Tiny House Icons Evicted in Colorado

Jenna and Guillaume's tiny house parked along the roadside after issuance of a notice to vacate the premises during their Tiny House Giant Journey.

Homeless in a Tiny House

Jenna and Guillaume's tiny house parked along the roadside after issuance of a notice to vacate the premises during their Tiny House Giant Journey.

OTHER PHOTOS

The story of Jenna and Guillaume's tiny house eviction in Colorado is both unfortunate, and yet evermore common. This issue underscores the challenge we face across the country: Tiny houses are just too cute to ignore! 

As a professional tiny house designer, I love to help folks realize their dream for a safe, affordable, and efficient housing alternatives. That said, I always open the conversation with something like, "I know you're excited, and the tiny house TV shows make it look so fun and easy, but..." -- add dramatic pause...

"...Be sure to 'solve your parking first!'"

Need for Active Advocacy

My role as State Chapter Representative for the American Tiny House Association (ATHA) is one of active advocacy in the legitimization and legalization of tiny houses in Virginia. For all in this role, ours is at once an avid passion and huge struggle. But, that's an age-old theme in stories of oppression where the little guys are put in the position to overcome a brute force.

As an advocate for legal tiny house living, I have a foot in both camps, and straddle a wide and blurry line between the desired right to build our own small homes, and the need to adhere to bigger-is-better zoning ordinances and prescriptive building codes. To be fair, the rules and regs were setup to protect the citizenry, with zoning codes being put in place to uphold the values of property owners, and prescriptive building codes adopted (and enforced) for untold concerns regarding fire and safety. 

Legitimate Building and Legal Living

For those in the role of an Authority Having Jurisdiction (AHJ), the lines drawn around their codes and standards are very clear. The laws they write to uphold are written like that for a reason. And yet, those same codes that seem sharply definitive at first glance, are fuzzy and blurred upon closer inspection. This leaves a gap of gray between what to be so black-and-white issue.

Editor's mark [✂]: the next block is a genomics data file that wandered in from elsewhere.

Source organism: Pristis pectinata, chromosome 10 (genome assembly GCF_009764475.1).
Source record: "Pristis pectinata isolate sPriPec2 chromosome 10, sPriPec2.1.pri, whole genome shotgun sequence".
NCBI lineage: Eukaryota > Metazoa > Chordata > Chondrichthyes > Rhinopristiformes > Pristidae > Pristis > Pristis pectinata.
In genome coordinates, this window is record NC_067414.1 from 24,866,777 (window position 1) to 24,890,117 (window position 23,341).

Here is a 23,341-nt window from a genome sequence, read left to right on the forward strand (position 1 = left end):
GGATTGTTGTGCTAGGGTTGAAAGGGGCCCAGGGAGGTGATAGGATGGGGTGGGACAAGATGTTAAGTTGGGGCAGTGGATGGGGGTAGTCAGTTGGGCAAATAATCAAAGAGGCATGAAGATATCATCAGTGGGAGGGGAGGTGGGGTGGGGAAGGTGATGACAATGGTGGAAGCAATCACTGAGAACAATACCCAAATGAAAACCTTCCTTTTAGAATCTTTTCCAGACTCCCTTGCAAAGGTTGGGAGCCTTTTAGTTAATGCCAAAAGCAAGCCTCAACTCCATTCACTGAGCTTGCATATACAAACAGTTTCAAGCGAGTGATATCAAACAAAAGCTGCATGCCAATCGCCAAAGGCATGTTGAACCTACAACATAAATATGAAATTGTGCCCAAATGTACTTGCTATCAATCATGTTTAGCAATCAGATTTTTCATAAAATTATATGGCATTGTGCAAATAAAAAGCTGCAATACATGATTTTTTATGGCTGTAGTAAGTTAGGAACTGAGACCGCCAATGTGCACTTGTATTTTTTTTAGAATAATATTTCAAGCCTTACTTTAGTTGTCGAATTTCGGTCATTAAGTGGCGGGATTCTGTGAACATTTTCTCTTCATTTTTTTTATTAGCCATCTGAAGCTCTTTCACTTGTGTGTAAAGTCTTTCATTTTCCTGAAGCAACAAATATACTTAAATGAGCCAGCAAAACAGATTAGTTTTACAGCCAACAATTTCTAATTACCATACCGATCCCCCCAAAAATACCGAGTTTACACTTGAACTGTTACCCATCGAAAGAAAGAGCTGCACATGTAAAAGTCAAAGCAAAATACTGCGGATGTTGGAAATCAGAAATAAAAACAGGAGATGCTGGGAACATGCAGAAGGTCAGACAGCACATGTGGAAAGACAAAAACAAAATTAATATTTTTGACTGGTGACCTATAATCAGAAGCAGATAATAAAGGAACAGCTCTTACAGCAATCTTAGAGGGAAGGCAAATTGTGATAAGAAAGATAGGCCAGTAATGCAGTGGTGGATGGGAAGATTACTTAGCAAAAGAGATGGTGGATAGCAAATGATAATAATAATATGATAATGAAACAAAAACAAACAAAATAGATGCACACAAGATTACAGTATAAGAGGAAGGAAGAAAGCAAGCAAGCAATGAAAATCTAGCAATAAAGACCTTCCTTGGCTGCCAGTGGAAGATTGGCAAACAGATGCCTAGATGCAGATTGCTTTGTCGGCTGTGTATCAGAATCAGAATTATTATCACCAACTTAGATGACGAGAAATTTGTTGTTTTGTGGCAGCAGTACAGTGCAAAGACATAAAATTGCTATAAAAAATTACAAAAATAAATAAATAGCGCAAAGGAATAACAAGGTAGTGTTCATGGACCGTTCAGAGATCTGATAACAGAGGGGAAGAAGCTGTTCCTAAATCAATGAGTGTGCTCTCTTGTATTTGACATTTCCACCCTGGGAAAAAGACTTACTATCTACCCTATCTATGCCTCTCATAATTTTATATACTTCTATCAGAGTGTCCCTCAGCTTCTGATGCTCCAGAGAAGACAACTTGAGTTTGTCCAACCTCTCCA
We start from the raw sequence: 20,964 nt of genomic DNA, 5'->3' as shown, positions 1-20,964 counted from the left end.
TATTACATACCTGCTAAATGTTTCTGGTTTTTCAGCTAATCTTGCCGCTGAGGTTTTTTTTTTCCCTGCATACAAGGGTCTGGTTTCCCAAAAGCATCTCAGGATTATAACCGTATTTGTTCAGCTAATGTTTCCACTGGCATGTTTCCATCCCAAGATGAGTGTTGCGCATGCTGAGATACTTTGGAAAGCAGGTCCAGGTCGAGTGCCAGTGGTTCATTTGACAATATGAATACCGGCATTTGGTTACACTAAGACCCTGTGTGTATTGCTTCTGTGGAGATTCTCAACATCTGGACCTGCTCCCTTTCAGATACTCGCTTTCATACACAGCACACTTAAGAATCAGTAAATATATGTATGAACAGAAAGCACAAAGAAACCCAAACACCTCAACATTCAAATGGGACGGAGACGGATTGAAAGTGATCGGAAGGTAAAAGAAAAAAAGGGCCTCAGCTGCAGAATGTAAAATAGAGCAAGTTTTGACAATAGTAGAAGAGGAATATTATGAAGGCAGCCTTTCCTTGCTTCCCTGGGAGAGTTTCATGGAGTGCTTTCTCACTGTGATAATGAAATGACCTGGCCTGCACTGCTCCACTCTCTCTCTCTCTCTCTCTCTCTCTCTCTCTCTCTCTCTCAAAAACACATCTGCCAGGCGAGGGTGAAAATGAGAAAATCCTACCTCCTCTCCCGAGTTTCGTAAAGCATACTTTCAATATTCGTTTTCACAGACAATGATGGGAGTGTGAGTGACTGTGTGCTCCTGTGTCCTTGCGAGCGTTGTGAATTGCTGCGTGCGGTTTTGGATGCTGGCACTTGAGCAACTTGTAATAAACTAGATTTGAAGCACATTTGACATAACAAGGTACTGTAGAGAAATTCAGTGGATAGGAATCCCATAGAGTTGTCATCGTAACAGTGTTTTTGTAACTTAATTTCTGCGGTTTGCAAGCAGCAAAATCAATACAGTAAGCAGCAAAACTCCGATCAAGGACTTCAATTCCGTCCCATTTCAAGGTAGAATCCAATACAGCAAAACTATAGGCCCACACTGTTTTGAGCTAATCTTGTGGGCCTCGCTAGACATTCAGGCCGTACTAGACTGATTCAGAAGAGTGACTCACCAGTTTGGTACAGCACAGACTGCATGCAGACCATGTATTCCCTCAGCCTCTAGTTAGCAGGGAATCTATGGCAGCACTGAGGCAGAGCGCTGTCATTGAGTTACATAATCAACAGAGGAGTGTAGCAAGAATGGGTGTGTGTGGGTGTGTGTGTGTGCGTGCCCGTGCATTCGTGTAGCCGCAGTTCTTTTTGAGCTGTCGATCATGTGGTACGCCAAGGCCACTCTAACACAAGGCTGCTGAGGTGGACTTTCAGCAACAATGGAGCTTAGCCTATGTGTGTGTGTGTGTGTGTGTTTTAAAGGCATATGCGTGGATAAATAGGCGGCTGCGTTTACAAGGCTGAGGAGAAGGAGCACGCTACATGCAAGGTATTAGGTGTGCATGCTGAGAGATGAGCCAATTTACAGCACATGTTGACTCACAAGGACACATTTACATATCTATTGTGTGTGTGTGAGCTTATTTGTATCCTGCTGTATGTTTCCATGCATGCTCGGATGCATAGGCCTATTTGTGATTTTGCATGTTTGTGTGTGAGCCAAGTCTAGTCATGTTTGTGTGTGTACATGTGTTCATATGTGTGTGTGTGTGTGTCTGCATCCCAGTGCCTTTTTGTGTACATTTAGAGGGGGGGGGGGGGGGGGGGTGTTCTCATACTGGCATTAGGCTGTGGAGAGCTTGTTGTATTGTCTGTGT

It is this "crack in the code" through which tiny houses lovingly smile back and encourage others to take a hard look and firm stance against this new and ill-defined unknown of "what is a 'tiny house'?" So, our biggest advantage -- that now glaring lack of definition -- that is a huge fault and potentially crippling Achilles heel in our path to legal living. 

But times, they are a-changin'. The Tiny House Movement has too much mass and too much motion to halt its progress. As reality TV shows and news articles suggest, we are headed in the right direction... with lots of speed. Rather than let the seemingly immovable force of policy enforcement sink our ship, let us gently glide around any unrelenting forces and deftly implement change with Titanic force. Though our course may curve, our compass remains set, and destination undeterred for legally living in a tiny house.

But back to the story of our champions!

Maintaining Our Movement

Tiny House Giant Journey is a representative icon of our movement, and their recent eviction stands as an illustration of the hazards we all face if we do not proactively work to secure our rights to live in small structures and tiny houses. History may show that Jenna and Guillaume truly embody the freedom of spirit that exists within us all, and remains central in our Tiny House Movement. Seeking the right to rebel against repression is what put our founders on their own giant journey, and we too must now stand together united in a fight for legal rights to dwell in a tiny house. 

It seems safe to agree that public safety and protection of property values are key issues we should all willingly uphold. So, we must stay the course, and press forward with A) legitimation of our small structures (definition of "tiny house") and legalization of living (rewriting zoning laws and building codes) in our fixed or mobile cabins, cottages, and tiny houses on wheels.